Radioactive uranium in a piece of natural opal glows bright green under ultraviolet light. Image: Kate Maher/Stanford University
But all of
those methods rely on creating and maintaining an environment in which the
agents of reduction are always present. If conditions change and those agents
diminish in abundance, either through biodegradation or physically washing out
of the contaminated area, the uranium could return to a more mobile—and
silica, on the other hand, is not only a demonstrably long lasting host, it is
also much more welcoming than other potential mineral hosts such as the calcite
that is often precipitated along with the opal. Maher said that, on average, the enrichment of the
uranium into the opaline silica tends to be “many orders of magnitude
greater” than what the researchers found in the calcite.
up to 1,000 ppm of uranium in some natural opal deposits compared with a few
parts per billion levels in calcite that often precipitates along with the
opal,” she says.
is also stable over a wider range of pH conditions than calcite and other
minerals that often precipitate with opal, further enhancing opal’s relative
On top of its
striking capacity and stability, opal also incorporates uranium into its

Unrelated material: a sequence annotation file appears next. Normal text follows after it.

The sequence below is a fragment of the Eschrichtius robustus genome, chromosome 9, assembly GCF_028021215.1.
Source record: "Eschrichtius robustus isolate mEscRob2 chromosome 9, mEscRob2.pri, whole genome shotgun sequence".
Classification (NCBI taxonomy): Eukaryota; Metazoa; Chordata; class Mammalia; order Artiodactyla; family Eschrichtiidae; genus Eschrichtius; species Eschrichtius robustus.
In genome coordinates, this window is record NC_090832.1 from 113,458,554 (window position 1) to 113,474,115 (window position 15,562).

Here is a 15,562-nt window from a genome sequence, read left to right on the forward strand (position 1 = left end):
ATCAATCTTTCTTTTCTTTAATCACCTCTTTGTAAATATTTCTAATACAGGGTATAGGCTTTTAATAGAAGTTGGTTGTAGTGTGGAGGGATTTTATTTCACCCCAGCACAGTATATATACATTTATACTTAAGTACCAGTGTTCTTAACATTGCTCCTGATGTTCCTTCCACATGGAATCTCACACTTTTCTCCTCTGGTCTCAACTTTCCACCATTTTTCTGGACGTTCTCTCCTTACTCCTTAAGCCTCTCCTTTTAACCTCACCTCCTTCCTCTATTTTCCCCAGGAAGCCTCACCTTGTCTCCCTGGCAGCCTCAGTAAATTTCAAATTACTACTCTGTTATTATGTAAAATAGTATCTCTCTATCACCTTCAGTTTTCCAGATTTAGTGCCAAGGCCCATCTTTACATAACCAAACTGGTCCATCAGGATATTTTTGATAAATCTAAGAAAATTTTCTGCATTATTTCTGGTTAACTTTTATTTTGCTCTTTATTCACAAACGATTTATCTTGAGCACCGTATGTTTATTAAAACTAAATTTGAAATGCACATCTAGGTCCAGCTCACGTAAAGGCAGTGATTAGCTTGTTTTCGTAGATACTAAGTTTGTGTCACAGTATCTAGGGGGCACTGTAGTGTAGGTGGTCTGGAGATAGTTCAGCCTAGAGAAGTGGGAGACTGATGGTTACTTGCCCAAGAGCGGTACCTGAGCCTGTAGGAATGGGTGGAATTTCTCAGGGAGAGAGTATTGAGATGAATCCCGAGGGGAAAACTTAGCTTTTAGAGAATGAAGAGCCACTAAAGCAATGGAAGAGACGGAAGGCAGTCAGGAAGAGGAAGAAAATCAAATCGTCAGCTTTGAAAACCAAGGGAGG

amorphous form at a relatively rapid rate, according to the researchers’
modeling of different sequestration scenarios.
modeling analysis, within 10 years of flooding a contaminated area with sodium
silicate, nearly the whole aquifer has been decontaminated,” Maher says.
uranium has been sequestered to levels far below the maximum contaminant level
allowed by federal law, while with the traditional pump and treat approach,
less than half of the aquifer is beneath that level.”
has been incorporated into opal, about the only way for it to get back out
would be if fluids that contained very low amounts of silica began circulating
through the zone in which the uranium was sequestered. If the silica content of
the fluid was low enough, the amorphous silica could start dissolving and set
the uranium free to roam and contaminate its surroundings.
minerals are the most abundant class of rock-forming minerals in the crust of
the Earth, composing about 90% of the crust, and in many geologic environments
most of the waters are close to saturation with silica. Maher says that makes
the researchers confident that opaline silica will be stable over long time
Silica is also relatively inexpensive,
making it an affordable method for storing uranium in situ in the subsurface.
So far the
researchers’ work has been focused on sampling and analyzing naturally
occurring deposits of opal and using that data to model the reactivity and
transport of uranium under different scenarios. They are particularly
interested in how iron oxides, which are commonly present in soil and sediment,
might affect the incorporation of uranium into opal.
But Maher says
they hope to try the method at the experimental scale in the laboratory within
the next few months and then run a trial at a contaminated site.
“Our initial feasibility study suggests that this is a potentially more
reliable and more effective strategy than trying to create reducing conditions
in the subsurface environment,” Maher says.